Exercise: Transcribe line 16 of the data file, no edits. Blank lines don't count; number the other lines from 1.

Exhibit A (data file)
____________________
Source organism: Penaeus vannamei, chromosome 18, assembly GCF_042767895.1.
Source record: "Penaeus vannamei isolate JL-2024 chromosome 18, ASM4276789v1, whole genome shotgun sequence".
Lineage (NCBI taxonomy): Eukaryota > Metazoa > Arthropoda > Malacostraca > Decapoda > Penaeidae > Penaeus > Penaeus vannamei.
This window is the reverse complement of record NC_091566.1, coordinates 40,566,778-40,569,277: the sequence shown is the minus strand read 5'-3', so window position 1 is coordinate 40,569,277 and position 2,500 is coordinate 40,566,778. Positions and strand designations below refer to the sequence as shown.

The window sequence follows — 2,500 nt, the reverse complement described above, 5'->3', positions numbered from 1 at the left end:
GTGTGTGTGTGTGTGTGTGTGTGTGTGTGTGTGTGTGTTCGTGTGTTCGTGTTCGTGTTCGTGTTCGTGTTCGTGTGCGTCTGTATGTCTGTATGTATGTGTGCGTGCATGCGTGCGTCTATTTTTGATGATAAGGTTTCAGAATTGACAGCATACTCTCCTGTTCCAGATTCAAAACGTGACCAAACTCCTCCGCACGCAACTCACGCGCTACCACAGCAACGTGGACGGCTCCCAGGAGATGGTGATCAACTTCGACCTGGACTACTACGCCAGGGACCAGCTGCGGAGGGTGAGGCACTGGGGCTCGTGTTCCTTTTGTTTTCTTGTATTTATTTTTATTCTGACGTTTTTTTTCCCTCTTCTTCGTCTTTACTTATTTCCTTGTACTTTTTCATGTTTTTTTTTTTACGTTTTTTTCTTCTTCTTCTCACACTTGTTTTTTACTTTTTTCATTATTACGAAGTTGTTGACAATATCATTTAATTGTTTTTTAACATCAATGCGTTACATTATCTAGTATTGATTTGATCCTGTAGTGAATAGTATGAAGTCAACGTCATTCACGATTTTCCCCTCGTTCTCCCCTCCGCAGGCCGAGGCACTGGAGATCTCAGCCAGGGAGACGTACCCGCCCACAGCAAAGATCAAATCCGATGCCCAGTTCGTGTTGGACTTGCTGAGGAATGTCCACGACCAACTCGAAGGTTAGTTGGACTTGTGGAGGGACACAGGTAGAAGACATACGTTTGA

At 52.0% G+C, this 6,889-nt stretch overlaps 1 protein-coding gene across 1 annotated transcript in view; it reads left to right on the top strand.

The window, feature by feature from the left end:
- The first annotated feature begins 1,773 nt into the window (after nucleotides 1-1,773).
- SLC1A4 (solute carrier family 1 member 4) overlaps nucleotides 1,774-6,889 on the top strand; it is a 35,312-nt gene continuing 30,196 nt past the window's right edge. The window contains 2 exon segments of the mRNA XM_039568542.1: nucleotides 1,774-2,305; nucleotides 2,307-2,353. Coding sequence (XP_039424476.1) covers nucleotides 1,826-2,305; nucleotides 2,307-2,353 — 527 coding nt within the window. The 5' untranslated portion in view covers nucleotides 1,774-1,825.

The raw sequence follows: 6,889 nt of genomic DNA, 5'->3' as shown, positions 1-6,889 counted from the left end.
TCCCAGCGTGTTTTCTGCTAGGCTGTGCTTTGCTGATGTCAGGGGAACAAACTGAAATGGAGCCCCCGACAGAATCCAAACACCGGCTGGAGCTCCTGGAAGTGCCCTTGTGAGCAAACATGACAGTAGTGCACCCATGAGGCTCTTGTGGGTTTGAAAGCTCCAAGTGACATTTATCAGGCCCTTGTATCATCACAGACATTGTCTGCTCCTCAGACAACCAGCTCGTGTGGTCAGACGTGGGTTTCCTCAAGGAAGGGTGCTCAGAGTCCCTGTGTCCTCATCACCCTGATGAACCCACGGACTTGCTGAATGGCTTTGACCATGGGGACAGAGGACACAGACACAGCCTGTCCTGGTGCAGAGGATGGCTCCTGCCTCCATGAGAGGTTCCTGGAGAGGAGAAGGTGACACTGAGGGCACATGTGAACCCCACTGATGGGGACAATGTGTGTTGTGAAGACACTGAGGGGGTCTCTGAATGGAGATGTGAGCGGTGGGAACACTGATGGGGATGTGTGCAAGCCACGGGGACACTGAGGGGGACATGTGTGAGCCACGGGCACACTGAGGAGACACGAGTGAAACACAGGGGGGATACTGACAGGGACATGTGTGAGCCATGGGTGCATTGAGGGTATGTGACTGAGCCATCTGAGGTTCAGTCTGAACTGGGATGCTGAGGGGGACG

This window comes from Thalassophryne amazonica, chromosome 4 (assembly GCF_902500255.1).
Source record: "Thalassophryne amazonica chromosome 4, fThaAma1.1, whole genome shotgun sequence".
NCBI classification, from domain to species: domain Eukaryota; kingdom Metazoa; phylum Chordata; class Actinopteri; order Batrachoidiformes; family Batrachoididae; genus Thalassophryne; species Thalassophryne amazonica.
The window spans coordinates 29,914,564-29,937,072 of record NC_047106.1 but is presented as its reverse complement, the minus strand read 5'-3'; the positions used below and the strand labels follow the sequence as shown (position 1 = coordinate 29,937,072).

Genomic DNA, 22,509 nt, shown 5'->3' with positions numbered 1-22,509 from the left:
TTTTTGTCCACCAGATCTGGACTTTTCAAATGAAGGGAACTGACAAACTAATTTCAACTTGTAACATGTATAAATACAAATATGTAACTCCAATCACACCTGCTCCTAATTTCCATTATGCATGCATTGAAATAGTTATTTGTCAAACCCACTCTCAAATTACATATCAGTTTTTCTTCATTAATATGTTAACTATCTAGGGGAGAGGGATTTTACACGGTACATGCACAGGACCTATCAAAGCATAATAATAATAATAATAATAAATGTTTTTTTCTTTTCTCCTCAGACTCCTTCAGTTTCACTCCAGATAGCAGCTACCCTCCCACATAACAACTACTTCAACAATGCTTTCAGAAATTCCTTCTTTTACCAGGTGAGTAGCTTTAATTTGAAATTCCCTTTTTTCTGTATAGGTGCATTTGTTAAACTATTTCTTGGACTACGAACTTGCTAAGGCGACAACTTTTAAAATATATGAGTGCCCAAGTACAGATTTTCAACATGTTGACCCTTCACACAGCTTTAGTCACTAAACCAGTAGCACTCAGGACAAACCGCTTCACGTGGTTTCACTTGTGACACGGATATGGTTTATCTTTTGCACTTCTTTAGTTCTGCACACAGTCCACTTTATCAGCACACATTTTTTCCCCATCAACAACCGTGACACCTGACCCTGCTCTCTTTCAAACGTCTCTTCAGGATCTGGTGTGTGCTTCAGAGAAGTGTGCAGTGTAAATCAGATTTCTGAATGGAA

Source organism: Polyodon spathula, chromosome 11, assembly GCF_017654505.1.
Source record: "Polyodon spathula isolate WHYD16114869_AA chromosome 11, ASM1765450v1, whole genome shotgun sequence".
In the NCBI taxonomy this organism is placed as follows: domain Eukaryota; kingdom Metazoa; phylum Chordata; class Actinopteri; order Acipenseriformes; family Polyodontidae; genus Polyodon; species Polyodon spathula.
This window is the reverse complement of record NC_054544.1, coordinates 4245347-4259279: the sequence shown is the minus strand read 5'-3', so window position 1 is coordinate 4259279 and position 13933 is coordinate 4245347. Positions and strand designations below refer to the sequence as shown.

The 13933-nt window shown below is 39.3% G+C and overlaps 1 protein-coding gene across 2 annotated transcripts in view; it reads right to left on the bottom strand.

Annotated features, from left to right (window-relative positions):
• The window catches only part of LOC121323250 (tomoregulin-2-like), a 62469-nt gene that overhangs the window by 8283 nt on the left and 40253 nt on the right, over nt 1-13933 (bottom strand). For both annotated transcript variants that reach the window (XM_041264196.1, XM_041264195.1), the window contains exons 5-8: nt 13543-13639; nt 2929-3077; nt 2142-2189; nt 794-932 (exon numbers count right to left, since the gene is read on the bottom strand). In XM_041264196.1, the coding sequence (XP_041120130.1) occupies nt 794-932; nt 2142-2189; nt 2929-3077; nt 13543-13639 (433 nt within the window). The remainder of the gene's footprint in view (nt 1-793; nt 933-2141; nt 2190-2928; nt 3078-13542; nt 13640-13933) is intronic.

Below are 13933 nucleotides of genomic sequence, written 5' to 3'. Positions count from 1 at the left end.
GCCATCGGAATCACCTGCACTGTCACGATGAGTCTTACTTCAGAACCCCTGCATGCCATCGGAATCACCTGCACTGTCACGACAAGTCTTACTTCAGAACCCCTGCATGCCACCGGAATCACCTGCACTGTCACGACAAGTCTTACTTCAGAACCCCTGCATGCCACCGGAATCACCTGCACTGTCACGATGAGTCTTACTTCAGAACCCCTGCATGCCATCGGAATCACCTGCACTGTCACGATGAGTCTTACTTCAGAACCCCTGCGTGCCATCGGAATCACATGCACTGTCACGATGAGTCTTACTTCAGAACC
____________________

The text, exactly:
The window spans coordinates 29,914,564-29,937,072 of record NC_047106.1 but is presented as its reverse complement, the minus strand read 5'-3'; the positions used below and the strand labels follow the sequence as shown (position 1 = coordinate 29,937,072).